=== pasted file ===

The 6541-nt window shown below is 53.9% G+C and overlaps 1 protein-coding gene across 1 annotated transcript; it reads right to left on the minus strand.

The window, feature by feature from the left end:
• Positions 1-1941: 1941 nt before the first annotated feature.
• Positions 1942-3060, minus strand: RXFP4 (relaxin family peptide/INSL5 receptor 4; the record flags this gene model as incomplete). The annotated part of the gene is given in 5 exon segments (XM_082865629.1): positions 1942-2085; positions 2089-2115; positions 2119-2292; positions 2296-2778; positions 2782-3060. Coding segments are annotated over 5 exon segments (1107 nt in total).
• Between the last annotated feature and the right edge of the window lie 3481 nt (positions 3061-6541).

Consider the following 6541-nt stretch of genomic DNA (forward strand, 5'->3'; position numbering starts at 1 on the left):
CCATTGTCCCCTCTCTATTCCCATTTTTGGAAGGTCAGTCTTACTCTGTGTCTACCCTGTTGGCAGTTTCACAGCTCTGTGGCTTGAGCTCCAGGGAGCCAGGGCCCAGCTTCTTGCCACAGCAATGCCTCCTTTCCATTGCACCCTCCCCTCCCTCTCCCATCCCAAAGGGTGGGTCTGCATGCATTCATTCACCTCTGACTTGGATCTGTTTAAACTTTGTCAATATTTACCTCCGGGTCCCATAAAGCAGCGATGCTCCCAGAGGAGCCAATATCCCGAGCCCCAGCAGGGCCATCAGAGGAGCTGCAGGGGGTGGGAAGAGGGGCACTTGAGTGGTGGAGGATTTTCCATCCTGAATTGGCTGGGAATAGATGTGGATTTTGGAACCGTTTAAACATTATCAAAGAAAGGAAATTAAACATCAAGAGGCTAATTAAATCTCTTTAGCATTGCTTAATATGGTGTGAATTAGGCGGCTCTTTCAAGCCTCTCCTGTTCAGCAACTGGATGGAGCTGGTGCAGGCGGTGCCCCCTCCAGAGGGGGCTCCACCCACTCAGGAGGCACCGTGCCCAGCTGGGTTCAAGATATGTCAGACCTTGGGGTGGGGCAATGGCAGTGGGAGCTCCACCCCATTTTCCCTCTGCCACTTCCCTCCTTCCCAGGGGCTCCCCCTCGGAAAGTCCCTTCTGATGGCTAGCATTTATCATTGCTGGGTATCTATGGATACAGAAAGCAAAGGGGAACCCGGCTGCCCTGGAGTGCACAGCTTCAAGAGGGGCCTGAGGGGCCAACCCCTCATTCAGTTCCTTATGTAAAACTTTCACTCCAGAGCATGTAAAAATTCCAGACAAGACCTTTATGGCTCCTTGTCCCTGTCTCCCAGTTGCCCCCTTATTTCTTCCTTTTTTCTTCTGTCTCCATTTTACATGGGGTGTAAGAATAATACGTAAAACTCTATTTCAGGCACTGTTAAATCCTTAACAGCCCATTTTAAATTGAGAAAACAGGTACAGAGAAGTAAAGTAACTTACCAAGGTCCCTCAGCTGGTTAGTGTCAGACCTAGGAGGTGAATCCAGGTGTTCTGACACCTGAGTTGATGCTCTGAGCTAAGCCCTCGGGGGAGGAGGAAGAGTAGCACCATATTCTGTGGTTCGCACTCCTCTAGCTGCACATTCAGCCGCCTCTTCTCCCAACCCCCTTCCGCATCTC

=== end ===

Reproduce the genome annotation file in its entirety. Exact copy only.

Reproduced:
The 6541-nt window shown below is 53.9% G+C and overlaps 1 protein-coding gene across 1 annotated transcript; it reads right to left on the minus strand.

The window, feature by feature from the left end:
• Positions 1-1941: 1941 nt before the first annotated feature.
• Positions 1942-3060, minus strand: RXFP4 (relaxin family peptide/INSL5 receptor 4; the record flags this gene model as incomplete). The annotated part of the gene is given in 5 exon segments (XM_082865629.1): positions 1942-2085; positions 2089-2115; positions 2119-2292; positions 2296-2778; positions 2782-3060. Coding segments are annotated over 5 exon segments (1107 nt in total).
• Between the last annotated feature and the right edge of the window lie 3481 nt (positions 3061-6541).

Consider the following 6541-nt stretch of genomic DNA (forward strand, 5'->3'; position numbering starts at 1 on the left):
CCATTGTCCCCTCTCTATTCCCATTTTTGGAAGGTCAGTCTTACTCTGTGTCTACCCTGTTGGCAGTTTCACAGCTCTGTGGCTTGAGCTCCAGGGAGCCAGGGCCCAGCTTCTTGCCACAGCAATGCCTCCTTTCCATTGCACCCTCCCCTCCCTCTCCCATCCCAAAGGGTGGGTCTGCATGCATTCATTCACCTCTGACTTGGATCTGTTTAAACTTTGTCAATATTTACCTCCGGGTCCCATAAAGCAGCGATGCTCCCAGAGGAGCCAATATCCCGAGCCCCAGCAGGGCCATCAGAGGAGCTGCAGGGGGTGGGAAGAGGGGCACTTGAGTGGTGGAGGATTTTCCATCCTGAATTGGCTGGGAATAGATGTGGATTTTGGAACCGTTTAAACATTATCAAAGAAAGGAAATTAAACATCAAGAGGCTAATTAAATCTCTTTAGCATTGCTTAATATGGTGTGAATTAGGCGGCTCTTTCAAGCCTCTCCTGTTCAGCAACTGGATGGAGCTGGTGCAGGCGGTGCCCCCTCCAGAGGGGGCTCCACCCACTCAGGAGGCACCGTGCCCAGCTGGGTTCAAGATATGTCAGACCTTGGGGTGGGGCAATGGCAGTGGGAGCTCCACCCCATTTTCCCTCTGCCACTTCCCTCCTTCCCAGGGGCTCCCCCTCGGAAAGTCCCTTCTGATGGCTAGCATTTATCATTGCTGGGTATCTATGGATACAGAAAGCAAAGGGGAACCCGGCTGCCCTGGAGTGCACAGCTTCAAGAGGGGCCTGAGGGGCCAACCCCTCATTCAGTTCCTTATGTAAAACTTTCACTCCAGAGCATGTAAAAATTCCAGACAAGACCTTTATGGCTCCTTGTCCCTGTCTCCCAGTTGCCCCCTTATTTCTTCCTTTTTTCTTCTGTCTCCATTTTACATGGGGTGTAAGAATAATACGTAAAACTCTATTTCAGGCACTGTTAAATCCTTAACAGCCCATTTTAAATTGAGAAAACAGGTACAGAGAAGTAAAGTAACTTACCAAGGTCCCTCAGCTGGTTAGTGTCAGACCTAGGAGGTGAATCCAGGTGTTCTGACACCTGAGTTGATGCTCTGAGCTAAGCCCTCGGGGGAGGAGGAAGAGTAGCACCATATTCTGTGGTTCGCACTCCTCTAGCTGCACATTCAGCCGCCTCTTCTCCCAACCCCCTTCCGCATCTC